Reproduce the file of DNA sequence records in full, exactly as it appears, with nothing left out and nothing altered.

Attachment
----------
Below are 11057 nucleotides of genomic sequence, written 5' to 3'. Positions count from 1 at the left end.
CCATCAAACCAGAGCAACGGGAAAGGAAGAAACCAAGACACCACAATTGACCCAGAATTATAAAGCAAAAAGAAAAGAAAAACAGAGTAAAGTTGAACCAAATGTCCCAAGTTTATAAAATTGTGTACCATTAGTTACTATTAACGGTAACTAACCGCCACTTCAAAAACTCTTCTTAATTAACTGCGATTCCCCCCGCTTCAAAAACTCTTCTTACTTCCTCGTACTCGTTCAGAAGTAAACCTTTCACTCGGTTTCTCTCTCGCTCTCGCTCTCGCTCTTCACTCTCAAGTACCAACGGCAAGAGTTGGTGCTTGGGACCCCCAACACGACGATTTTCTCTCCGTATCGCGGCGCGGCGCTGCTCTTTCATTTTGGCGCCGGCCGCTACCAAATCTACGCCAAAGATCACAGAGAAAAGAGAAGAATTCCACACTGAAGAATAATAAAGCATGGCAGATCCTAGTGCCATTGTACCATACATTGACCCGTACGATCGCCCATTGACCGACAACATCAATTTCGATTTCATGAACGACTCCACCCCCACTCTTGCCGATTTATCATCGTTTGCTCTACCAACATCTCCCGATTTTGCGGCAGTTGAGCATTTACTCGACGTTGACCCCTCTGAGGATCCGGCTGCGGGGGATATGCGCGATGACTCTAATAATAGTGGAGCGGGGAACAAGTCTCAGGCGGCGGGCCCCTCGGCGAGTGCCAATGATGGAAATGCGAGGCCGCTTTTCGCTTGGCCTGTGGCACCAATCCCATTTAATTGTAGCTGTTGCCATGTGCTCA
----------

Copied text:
Below are 11057 nucleotides of genomic sequence, written 5' to 3'. Positions count from 1 at the left end.
CCATCAAACCAGAGCAACGGGAAAGGAAGAAACCAAGACACCACAATTGACCCAGAATTATAAAGCAAAAAGAAAAGAAAAACAGAGTAAAGTTGAACCAAATGTCCCAAGTTTATAAAATTGTGTACCATTAGTTACTATTAACGGTAACTAACCGCCACTTCAAAAACTCTTCTTAATTAACTGCGATTCCCCCCGCTTCAAAAACTCTTCTTACTTCCTCGTACTCGTTCAGAAGTAAACCTTTCACTCGGTTTCTCTCTCGCTCTCGCTCTCGCTCTTCACTCTCAAGTACCAACGGCAAGAGTTGGTGCTTGGGACCCCCAACACGACGATTTTCTCTCCGTATCGCGGCGCGGCGCTGCTCTTTCATTTTGGCGCCGGCCGCTACCAAATCTACGCCAAAGATCACAGAGAAAAGAGAAGAATTCCACACTGAAGAATAATAAAGCATGGCAGATCCTAGTGCCATTGTACCATACATTGACCCGTACGATCGCCCATTGACCGACAACATCAATTTCGATTTCATGAACGACTCCACCCCCACTCTTGCCGATTTATCATCGTTTGCTCTACCAACATCTCCCGATTTTGCGGCAGTTGAGCATTTACTCGACGTTGACCCCTCTGAGGATCCGGCTGCGGGGGATATGCGCGATGACTCTAATAATAGTGGAGCGGGGAACAAGTCTCAGGCGGCGGGCCCCTCGGCGAGTGCCAATGATGGAAATGCGAGGCCGCTTTTCGCTTGGCCTGTGGCACCAATCCCATTTAATTGTAGCTGTTGCCATGTGCTCA